ESA and Insurance: Balancing Compliance and Coverage

ESA and Insurance

Do You Have to Allow an Emotional Support Animal When Insurance Coverage Would Cancel?

Navigating the complexities of accommodating Emotional Support Animals (ESAs) can be challenging for landlords, especially when it conflicts with insurance coverage. In an online landlord forum, one landlord shared their dilemma: after a difficult tenant search, they found a suitable applicant who has an ESA dog not covered by their insurance. This raises a critical question: must landlords allow an ESA if it jeopardizes their insurance coverage? In this article, we will explore this issue, examining the requirements under Fair Housing law and offering practical steps landlords can take to address such situations while maintaining compliance and protecting their interests.

Identifying Insurance Coverage Challenges for Landlords

The following question was posed in an online landlord forum,

I have been struggling to find a good tenant. I won’t go into the challenges but finally found somebody good. They have a ESA dog that my insurance doesn’t cover. Is there anything that can be done ? Or I’ll have to just decline the application?

Dealing with an ESA Dog and Insurance Coverage

Here is a simple answer and approach to the question,

Presuming the tenant meets qualifications under Fair Housing law, the tenant has to request a “reasonable accommodation” to have an Emotional Support Animal (ESA) on the premises if the lease agreement prohibits pets and animals. Of course, what is “reasonable accommodation” is a question of fact and depends on the circumstances of the request.

Losing insurance coverage could very well be deemed “unreasonable” by a Fair Housing hearing officer. Still, if the landlord could have taken reasonable steps to avoid cancellation of the insurance policy, the landlord must undertake those reasonable steps to accommodate the tenant’s request. Thus, the question becomes, are there any reasonable steps the landlord can be made so that you don’t lose insurance coverage?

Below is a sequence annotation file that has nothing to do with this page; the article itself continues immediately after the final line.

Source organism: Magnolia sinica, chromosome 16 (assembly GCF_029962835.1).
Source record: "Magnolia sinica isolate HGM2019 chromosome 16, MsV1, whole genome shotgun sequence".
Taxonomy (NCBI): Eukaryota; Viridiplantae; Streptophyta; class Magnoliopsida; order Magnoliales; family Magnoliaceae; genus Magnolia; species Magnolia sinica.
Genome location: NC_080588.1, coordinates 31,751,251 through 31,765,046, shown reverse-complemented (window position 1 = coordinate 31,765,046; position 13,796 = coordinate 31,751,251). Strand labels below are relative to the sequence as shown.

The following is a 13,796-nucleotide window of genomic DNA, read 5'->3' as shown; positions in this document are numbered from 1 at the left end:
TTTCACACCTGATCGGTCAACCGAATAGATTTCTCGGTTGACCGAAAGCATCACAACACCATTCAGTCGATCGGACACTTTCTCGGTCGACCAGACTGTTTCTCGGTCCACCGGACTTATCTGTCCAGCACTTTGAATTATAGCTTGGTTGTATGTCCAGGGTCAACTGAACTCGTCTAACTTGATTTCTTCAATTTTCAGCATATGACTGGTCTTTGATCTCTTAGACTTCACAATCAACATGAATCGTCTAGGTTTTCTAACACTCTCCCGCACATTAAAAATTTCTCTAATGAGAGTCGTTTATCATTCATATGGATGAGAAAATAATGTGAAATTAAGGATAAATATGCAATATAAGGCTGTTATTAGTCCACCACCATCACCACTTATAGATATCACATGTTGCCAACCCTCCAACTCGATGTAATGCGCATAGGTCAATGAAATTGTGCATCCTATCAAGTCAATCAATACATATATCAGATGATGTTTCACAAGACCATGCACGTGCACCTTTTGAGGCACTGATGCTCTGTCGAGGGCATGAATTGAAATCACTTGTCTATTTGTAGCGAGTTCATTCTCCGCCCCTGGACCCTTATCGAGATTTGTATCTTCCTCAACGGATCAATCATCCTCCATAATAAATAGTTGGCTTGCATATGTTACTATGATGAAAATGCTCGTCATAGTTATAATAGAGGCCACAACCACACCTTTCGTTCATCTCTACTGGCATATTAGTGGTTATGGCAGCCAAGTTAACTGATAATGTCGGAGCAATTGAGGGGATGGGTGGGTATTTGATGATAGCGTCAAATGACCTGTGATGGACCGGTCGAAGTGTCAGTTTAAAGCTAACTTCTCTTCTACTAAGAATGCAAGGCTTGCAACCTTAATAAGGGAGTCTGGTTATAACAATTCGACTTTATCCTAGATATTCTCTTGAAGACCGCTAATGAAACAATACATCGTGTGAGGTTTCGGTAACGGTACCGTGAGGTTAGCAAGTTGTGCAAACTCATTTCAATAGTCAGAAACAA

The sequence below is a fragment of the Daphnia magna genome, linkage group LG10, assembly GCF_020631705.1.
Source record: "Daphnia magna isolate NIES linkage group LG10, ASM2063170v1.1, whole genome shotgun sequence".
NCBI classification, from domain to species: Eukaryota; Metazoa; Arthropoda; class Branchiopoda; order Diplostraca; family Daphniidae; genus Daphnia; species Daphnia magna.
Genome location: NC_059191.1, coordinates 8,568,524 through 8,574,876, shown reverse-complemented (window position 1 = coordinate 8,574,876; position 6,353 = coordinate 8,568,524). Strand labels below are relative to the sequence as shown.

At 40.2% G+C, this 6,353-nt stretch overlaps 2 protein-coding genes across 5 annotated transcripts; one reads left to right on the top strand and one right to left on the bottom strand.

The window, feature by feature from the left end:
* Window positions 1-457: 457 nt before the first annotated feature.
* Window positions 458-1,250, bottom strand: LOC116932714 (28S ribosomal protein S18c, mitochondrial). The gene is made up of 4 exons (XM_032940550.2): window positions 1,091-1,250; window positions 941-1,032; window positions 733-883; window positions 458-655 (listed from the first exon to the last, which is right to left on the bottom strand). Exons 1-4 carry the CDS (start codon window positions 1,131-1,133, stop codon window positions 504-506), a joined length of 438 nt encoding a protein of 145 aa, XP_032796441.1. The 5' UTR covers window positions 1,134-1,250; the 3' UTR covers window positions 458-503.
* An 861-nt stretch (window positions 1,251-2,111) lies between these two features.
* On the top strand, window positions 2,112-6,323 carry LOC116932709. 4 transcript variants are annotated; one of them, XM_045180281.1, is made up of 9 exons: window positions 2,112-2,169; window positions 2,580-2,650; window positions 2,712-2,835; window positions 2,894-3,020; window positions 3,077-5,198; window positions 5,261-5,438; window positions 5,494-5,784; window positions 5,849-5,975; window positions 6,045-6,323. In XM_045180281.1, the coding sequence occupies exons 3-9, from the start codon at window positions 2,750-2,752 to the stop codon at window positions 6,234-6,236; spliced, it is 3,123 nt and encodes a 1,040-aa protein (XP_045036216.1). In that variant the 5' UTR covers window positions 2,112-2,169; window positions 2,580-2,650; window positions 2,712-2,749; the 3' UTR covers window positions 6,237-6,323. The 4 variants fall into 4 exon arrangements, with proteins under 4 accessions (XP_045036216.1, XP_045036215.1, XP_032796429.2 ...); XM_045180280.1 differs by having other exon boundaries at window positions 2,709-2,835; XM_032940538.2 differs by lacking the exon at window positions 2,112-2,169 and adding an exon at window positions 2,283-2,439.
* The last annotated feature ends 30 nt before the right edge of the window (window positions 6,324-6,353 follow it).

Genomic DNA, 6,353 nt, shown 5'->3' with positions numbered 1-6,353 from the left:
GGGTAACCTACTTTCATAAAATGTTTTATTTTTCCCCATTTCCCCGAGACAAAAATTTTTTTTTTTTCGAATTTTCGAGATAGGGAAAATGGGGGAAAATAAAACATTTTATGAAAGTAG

Under circumstances like this, I advise my clients to first review their insurance policy and also contact their insurance provider to inquire about any provisions in their policy that would alleviate this problem. If there is no way for the landlord not to lose coverage, I would advise my clients to deny the ESA application as it would be unreasonable to admit the ESA and thereby lose insurance coverage.

In conclusion, the intersection of Emotional Support Animals (ESAs) and insurance coverage presents a complex challenge for landlords. While it’s essential to comply with laws regarding reasonable accommodations, insurance considerations also play a crucial role. Landlords facing this dilemma should carefully review their insurance policies, explore potential accommodations with their insurance providers, and consider legal advice to navigate these issues effectively. By balancing legal compliance, tenant needs, and insurance requirements, landlords can make informed decisions that protect their interests while respecting fair housing principles.

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